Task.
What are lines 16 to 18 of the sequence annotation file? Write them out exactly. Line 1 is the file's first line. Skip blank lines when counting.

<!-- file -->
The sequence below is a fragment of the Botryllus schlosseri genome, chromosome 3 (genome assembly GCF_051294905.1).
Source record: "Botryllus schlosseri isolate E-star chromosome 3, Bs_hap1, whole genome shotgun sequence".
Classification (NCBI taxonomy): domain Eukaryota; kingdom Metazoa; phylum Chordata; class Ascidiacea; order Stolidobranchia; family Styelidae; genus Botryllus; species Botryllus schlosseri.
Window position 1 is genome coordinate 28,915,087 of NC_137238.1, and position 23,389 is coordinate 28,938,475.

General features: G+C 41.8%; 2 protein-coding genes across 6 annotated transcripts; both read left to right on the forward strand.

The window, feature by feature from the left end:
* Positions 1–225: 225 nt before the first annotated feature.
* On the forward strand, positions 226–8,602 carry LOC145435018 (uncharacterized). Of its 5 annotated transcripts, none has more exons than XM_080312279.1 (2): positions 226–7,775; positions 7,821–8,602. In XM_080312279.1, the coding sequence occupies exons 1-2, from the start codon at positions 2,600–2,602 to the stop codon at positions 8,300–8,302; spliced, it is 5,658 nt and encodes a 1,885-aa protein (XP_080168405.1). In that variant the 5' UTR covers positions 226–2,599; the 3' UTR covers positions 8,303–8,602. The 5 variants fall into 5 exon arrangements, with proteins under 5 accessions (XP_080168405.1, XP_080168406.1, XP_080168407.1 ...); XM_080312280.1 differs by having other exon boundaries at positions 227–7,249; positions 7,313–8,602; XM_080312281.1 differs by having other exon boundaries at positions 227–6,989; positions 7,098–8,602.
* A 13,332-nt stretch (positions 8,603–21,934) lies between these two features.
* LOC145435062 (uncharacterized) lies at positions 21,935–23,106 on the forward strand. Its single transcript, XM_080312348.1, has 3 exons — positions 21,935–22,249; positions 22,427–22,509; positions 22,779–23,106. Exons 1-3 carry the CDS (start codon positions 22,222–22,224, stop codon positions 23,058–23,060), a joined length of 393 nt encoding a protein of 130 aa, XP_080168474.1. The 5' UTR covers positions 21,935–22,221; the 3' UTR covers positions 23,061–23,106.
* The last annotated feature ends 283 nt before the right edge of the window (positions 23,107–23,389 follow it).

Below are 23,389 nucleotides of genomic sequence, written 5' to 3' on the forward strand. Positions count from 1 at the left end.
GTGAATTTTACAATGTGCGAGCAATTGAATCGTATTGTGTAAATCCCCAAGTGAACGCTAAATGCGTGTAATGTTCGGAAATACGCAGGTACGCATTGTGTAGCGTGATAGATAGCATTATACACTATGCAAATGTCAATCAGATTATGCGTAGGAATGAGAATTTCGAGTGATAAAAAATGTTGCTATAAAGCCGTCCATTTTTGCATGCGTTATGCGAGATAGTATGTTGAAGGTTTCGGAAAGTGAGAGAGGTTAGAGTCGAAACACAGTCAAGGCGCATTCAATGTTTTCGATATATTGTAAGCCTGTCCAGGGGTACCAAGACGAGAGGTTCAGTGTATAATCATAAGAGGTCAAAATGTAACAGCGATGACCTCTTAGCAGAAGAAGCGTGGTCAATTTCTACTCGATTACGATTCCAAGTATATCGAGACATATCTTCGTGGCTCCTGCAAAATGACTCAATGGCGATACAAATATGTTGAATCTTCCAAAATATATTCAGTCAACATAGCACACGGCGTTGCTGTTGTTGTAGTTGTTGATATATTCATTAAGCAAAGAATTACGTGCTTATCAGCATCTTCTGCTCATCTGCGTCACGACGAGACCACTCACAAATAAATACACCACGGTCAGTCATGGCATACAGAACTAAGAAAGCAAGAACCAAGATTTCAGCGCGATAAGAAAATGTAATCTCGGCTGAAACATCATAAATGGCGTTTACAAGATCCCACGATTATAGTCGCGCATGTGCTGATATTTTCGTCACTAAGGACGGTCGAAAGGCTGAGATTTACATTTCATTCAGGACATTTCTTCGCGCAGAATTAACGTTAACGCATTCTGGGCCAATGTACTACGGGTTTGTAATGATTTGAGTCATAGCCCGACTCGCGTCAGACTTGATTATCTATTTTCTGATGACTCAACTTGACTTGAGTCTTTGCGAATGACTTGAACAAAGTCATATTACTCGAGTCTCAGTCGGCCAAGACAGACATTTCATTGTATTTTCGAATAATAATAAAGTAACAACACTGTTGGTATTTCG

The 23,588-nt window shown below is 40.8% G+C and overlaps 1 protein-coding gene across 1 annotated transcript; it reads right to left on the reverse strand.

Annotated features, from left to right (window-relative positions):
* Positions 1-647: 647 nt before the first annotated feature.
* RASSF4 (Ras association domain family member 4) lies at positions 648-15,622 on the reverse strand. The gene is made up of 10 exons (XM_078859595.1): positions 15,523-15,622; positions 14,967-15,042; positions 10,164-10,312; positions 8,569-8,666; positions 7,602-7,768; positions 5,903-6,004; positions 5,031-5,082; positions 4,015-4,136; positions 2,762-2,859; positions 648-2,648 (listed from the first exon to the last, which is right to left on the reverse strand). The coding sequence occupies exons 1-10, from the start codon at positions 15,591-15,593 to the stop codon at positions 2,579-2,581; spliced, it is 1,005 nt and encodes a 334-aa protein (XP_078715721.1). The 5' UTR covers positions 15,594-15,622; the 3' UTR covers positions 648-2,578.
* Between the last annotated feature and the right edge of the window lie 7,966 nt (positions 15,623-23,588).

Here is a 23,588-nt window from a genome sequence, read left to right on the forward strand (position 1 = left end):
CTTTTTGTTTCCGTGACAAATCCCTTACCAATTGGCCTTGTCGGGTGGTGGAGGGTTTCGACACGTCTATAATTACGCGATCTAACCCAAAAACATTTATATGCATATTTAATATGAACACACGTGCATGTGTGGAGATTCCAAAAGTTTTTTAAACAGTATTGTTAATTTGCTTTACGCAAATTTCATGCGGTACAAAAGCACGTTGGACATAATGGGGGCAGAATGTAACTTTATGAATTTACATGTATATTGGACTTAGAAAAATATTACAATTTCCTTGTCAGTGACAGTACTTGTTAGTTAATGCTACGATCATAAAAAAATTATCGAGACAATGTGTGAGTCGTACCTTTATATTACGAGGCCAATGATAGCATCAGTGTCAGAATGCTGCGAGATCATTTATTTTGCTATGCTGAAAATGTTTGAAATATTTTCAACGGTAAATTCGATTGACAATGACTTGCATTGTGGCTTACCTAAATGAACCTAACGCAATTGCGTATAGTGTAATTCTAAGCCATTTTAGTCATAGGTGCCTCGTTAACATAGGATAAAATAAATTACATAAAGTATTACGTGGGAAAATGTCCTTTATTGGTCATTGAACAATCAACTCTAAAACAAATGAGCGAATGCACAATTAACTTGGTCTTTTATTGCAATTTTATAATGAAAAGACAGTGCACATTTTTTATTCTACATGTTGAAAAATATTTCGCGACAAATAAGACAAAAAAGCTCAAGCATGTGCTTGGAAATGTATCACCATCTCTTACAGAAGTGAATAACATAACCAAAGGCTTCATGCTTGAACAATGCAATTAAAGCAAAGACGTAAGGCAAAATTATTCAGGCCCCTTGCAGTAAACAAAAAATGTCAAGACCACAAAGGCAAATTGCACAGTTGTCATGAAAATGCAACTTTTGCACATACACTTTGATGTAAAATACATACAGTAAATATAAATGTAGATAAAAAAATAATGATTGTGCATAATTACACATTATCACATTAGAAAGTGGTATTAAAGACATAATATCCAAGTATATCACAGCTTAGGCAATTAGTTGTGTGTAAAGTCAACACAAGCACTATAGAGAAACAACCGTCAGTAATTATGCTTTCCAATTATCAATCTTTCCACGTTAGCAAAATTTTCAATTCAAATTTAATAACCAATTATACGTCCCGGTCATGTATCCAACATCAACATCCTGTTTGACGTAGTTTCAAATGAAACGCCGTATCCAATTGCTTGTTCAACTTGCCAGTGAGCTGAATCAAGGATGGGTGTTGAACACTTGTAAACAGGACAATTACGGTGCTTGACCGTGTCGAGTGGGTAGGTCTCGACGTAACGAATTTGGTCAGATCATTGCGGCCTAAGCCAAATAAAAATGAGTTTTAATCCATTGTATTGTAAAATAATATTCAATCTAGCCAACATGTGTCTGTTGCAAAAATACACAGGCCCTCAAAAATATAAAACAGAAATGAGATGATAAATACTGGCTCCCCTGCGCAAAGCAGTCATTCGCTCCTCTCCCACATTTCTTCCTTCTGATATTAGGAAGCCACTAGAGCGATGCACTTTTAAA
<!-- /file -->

* Positions 1-647: 647 nt before the first annotated feature.
* RASSF4 (Ras association domain family member 4) lies at positions 648-15,622 on the reverse strand. The gene is made up of 10 exons (XM_078859595.1): positions 15,523-15,622; positions 14,967-15,042; positions 10,164-10,312; positions 8,569-8,666; positions 7,602-7,768; positions 5,903-6,004; positions 5,031-5,082; positions 4,015-4,136; positions 2,762-2,859; positions 648-2,648 (listed from the first exon to the last, which is right to left on the reverse strand). The coding sequence occupies exons 1-10, from the start codon at positions 15,591-15,593 to the stop codon at positions 2,579-2,581; spliced, it is 1,005 nt and encodes a 334-aa protein (XP_078715721.1). The 5' UTR covers positions 15,594-15,622; the 3' UTR covers positions 648-2,578.
* Between the last annotated feature and the right edge of the window lie 7,966 nt (positions 15,623-23,588).